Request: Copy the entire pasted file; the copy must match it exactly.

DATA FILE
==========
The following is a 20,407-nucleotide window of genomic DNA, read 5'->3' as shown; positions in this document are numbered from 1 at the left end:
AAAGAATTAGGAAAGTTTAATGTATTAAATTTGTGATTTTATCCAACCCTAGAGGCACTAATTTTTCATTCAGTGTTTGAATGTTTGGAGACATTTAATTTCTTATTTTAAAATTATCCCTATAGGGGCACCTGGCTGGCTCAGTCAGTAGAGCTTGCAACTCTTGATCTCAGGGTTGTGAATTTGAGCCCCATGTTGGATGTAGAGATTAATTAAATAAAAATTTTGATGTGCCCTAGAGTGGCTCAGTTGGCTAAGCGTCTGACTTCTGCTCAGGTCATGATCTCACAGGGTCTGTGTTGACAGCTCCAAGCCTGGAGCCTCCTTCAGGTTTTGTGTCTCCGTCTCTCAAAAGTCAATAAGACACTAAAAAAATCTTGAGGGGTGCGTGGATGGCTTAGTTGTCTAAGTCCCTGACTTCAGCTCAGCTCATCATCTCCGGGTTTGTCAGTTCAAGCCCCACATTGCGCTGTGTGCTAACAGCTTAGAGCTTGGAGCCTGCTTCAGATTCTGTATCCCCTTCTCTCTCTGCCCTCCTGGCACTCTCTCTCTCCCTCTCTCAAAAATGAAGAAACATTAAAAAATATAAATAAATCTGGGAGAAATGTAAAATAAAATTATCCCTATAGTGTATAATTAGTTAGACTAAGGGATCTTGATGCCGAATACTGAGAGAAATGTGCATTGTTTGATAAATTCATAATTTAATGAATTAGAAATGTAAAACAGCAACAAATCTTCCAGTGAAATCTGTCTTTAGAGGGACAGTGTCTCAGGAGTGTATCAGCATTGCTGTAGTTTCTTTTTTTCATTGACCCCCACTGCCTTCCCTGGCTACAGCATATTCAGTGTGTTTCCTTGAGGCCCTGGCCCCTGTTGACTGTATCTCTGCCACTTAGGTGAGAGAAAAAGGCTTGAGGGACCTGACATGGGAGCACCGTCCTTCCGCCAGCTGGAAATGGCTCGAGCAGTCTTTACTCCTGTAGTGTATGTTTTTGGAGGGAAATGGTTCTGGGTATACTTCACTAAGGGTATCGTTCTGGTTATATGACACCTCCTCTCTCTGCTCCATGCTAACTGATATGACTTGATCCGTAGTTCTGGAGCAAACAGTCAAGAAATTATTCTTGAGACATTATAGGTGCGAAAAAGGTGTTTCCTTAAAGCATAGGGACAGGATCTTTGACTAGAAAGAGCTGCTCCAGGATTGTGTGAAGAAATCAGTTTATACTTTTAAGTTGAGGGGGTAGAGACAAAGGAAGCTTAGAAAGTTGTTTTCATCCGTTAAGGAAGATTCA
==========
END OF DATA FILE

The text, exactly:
The following is a 20,407-nucleotide window of genomic DNA, read 5'->3' as shown; positions in this document are numbered from 1 at the left end:
AAAGAATTAGGAAAGTTTAATGTATTAAATTTGTGATTTTATCCAACCCTAGAGGCACTAATTTTTCATTCAGTGTTTGAATGTTTGGAGACATTTAATTTCTTATTTTAAAATTATCCCTATAGGGGCACCTGGCTGGCTCAGTCAGTAGAGCTTGCAACTCTTGATCTCAGGGTTGTGAATTTGAGCCCCATGTTGGATGTAGAGATTAATTAAATAAAAATTTTGATGTGCCCTAGAGTGGCTCAGTTGGCTAAGCGTCTGACTTCTGCTCAGGTCATGATCTCACAGGGTCTGTGTTGACAGCTCCAAGCCTGGAGCCTCCTTCAGGTTTTGTGTCTCCGTCTCTCAAAAGTCAATAAGACACTAAAAAAATCTTGAGGGGTGCGTGGATGGCTTAGTTGTCTAAGTCCCTGACTTCAGCTCAGCTCATCATCTCCGGGTTTGTCAGTTCAAGCCCCACATTGCGCTGTGTGCTAACAGCTTAGAGCTTGGAGCCTGCTTCAGATTCTGTATCCCCTTCTCTCTCTGCCCTCCTGGCACTCTCTCTCTCCCTCTCTCAAAAATGAAGAAACATTAAAAAATATAAATAAATCTGGGAGAAATGTAAAATAAAATTATCCCTATAGTGTATAATTAGTTAGACTAAGGGATCTTGATGCCGAATACTGAGAGAAATGTGCATTGTTTGATAAATTCATAATTTAATGAATTAGAAATGTAAAACAGCAACAAATCTTCCAGTGAAATCTGTCTTTAGAGGGACAGTGTCTCAGGAGTGTATCAGCATTGCTGTAGTTTCTTTTTTTCATTGACCCCCACTGCCTTCCCTGGCTACAGCATATTCAGTGTGTTTCCTTGAGGCCCTGGCCCCTGTTGACTGTATCTCTGCCACTTAGGTGAGAGAAAAAGGCTTGAGGGACCTGACATGGGAGCACCGTCCTTCCGCCAGCTGGAAATGGCTCGAGCAGTCTTTACTCCTGTAGTGTATGTTTTTGGAGGGAAATGGTTCTGGGTATACTTCACTAAGGGTATCGTTCTGGTTATATGACACCTCCTCTCTCTGCTCCATGCTAACTGATATGACTTGATCCGTAGTTCTGGAGCAAACAGTCAAGAAATTATTCTTGAGACATTATAGGTGCGAAAAAGGTGTTTCCTTAAAGCATAGGGACAGGATCTTTGACTAGAAAGAGCTGCTCCAGGATTGTGTGAAGAAATCAGTTTATACTTTTAAGTTGAGGGGGTAGAGACAAAGGAAGCTTAGAAAGTTGTTTTCATCCGTTAAGGAAGATTCA